- Death (of a loved one)
Should you find yourself in this situation after a lane-change accident, you will need to prove that the other driver was at fault. At Englander Peebles, we can handle the investigation of your crash in order to determine fault as well as handle every other aspect of your claim, including dealing with the insurance company. Types of evidence which can point to fault include:
- Accident scene photos
- Dash-cam footage or footage from a nearby surveillance camera
- Accounts of eyewitnesses
- Black box data
- Cell phone records
- Toxicology text results
Our attorneys often work with accident reconstruction experts. These are trained, knowledgeable professionals who know how to piece together the different types of evidence from a crash, determine the factors which contributed to it and, ultimately, assess who was at fault. The expert’s conclusions can help us when seeking a settlement from the at-fault driver’s insurance company or, if necessary, the expert can testify on your behalf at trial.
Since the early 1970s, Florida has followed a pure comparative fault system when it comes to personal injury claims, including car accidents. Under this system, you could still recover damages in a lawsuit against another driver after a lane-changing accident even if you were partially at fault for it. However, your damages would be reduced based on the percentage of fault assigned to you. For instance, if you were 60 percent at fault in a crash that resulted in $100,000 in damages, the most you could recover would be $40,000.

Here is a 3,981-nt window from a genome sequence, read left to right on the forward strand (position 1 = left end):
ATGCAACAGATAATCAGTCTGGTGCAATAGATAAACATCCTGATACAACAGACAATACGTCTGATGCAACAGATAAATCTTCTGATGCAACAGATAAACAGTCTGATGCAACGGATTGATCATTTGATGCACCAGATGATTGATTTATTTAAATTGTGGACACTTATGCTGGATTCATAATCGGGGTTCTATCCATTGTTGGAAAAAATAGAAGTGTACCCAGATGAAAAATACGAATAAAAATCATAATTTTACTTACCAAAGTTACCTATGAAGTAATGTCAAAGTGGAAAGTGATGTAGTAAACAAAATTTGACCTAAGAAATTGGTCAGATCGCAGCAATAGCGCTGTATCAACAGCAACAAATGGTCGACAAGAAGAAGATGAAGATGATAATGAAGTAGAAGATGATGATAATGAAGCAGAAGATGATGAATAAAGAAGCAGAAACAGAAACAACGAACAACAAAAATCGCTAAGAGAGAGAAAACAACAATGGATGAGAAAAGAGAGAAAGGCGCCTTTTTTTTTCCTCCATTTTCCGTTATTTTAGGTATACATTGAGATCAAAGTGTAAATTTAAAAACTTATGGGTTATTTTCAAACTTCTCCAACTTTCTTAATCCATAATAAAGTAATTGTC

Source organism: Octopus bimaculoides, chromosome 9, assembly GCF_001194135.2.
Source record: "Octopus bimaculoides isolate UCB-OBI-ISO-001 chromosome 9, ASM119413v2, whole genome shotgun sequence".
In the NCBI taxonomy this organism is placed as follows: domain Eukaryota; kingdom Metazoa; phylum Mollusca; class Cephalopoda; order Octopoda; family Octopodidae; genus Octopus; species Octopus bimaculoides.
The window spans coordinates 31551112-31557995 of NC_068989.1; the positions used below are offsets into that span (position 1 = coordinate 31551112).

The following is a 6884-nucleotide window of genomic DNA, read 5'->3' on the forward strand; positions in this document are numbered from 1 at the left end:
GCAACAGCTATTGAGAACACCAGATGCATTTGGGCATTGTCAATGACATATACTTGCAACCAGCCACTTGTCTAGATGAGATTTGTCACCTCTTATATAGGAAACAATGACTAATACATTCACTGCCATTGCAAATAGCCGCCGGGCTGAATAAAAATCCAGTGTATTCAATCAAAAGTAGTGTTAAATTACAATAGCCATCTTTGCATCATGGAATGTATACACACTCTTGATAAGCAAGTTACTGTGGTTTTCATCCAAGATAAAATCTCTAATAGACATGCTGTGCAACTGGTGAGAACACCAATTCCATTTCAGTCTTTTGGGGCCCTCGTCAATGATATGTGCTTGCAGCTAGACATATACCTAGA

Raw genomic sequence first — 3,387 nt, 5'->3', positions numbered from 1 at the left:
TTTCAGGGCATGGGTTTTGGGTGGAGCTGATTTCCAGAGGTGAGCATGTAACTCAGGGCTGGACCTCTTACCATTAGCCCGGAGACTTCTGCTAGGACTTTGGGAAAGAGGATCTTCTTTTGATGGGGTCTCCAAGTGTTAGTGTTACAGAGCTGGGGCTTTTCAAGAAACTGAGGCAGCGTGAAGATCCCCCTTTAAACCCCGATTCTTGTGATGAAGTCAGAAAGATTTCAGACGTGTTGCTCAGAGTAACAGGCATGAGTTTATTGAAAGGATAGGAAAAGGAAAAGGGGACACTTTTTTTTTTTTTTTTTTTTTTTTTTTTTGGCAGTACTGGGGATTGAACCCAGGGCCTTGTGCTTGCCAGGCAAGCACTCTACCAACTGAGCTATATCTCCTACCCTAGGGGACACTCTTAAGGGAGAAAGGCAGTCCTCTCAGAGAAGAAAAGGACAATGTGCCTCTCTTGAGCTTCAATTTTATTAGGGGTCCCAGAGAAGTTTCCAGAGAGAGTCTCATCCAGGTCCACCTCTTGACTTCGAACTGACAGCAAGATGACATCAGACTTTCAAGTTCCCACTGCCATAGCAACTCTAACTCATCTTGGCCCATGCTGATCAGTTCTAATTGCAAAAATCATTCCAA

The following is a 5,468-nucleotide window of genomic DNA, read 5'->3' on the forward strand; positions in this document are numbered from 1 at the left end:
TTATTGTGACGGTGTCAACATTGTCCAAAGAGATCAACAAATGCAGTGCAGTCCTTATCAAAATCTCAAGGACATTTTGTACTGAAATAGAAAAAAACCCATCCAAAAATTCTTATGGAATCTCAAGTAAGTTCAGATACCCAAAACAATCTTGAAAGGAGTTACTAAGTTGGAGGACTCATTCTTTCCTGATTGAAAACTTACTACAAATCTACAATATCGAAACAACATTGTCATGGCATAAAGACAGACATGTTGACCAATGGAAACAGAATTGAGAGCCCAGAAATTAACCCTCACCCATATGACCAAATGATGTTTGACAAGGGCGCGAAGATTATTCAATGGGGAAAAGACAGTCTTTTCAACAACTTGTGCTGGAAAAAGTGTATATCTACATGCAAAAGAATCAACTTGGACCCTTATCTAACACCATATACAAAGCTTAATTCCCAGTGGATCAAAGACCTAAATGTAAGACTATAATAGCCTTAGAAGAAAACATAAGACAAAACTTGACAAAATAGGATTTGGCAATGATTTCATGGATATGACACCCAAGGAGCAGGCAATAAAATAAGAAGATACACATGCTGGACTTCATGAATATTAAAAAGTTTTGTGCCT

Some states bar a person from recovering any compensation if his or her share of fault exceeds a certain amount. For instance, you could be barred from recovering damages in some states if your share of fault was 51 percent or greater. Florida is not one of those states. In Florida, you can recover at least some damages as long as you were not 100 percent at fault for a crash.
So, for example, you may have been involved in a crash that another driver caused because the driver suddenly entered your lane directly in front of your car without checking mirrors or using a turn signal. However, if you had not been speeding at the time, you may have been able to avoid the collision. In this scenario, you could possibly be considered to be at least partially at fault. However, your fault would likely not lead to a total denial of compensation.
Get Help from an Experienced Florida Car Accident Lawyer
At Englander Peebles, our lawyers are outstanding litigators. We know how to thoroughly prepare cases for settlement negotiations and trials. If you were hurt in a lane-change accident in Fort Lauderdale, Boca Raton, Miami Gardens or elsewhere in Florida, contact us for a free review of your case and learn more about how we can help you to pursue maximum compensation.
Warren Q. Peebles is a Missouri native and Truman State University graduate who was inspired to become a lawyer by his family’s experience after his father suffered life-changing injuries in a car accident. Warren went on to graduate from the Stetson University College of Law and began to practice personal injury law. He joined forces with Gary B. Englander in 2016 to create Englander Peebles, and he has since focused on building the firm’s reputation for litigation excellence and excellent client service.